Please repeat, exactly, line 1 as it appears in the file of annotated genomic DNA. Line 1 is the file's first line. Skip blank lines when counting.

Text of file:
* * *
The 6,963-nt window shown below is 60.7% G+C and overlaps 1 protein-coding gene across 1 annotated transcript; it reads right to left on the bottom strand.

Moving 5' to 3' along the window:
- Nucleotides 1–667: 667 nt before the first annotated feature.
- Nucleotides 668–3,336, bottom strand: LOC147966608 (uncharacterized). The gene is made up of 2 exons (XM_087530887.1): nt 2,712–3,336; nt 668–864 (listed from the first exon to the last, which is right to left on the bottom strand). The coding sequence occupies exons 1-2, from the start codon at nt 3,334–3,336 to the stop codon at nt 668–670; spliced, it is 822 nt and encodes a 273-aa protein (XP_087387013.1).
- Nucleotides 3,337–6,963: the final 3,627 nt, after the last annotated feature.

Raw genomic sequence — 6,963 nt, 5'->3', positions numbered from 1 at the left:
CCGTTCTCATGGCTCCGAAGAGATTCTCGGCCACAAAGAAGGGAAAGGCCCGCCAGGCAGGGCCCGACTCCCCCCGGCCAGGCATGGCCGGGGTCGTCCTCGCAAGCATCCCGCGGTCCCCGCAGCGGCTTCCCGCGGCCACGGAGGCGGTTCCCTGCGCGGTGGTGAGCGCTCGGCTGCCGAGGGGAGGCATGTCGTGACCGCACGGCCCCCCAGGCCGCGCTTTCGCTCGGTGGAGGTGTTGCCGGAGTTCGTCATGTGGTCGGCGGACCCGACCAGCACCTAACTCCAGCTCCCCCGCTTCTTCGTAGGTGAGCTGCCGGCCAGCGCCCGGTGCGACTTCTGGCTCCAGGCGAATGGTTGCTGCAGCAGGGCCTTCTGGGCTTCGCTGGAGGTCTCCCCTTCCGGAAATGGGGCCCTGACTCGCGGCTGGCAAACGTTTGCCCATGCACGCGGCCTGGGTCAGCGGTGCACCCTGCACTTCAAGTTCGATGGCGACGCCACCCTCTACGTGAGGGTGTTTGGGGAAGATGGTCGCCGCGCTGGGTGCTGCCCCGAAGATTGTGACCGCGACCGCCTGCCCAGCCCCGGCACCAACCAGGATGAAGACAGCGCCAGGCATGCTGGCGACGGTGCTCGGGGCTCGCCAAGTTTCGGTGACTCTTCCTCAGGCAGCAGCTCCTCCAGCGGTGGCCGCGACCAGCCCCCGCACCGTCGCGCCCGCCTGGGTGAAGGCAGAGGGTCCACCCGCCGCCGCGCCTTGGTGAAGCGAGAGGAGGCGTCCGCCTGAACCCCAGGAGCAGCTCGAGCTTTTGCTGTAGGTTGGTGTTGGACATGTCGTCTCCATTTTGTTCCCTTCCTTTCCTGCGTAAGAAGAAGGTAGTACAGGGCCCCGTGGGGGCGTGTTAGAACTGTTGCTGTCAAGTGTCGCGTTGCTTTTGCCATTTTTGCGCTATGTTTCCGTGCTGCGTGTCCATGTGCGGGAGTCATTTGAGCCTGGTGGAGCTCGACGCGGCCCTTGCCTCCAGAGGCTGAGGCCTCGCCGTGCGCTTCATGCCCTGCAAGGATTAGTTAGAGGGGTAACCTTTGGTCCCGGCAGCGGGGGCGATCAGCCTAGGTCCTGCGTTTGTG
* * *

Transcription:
The 6,963-nt window shown below is 60.7% G+C and overlaps 1 protein-coding gene across 1 annotated transcript; it reads right to left on the bottom strand.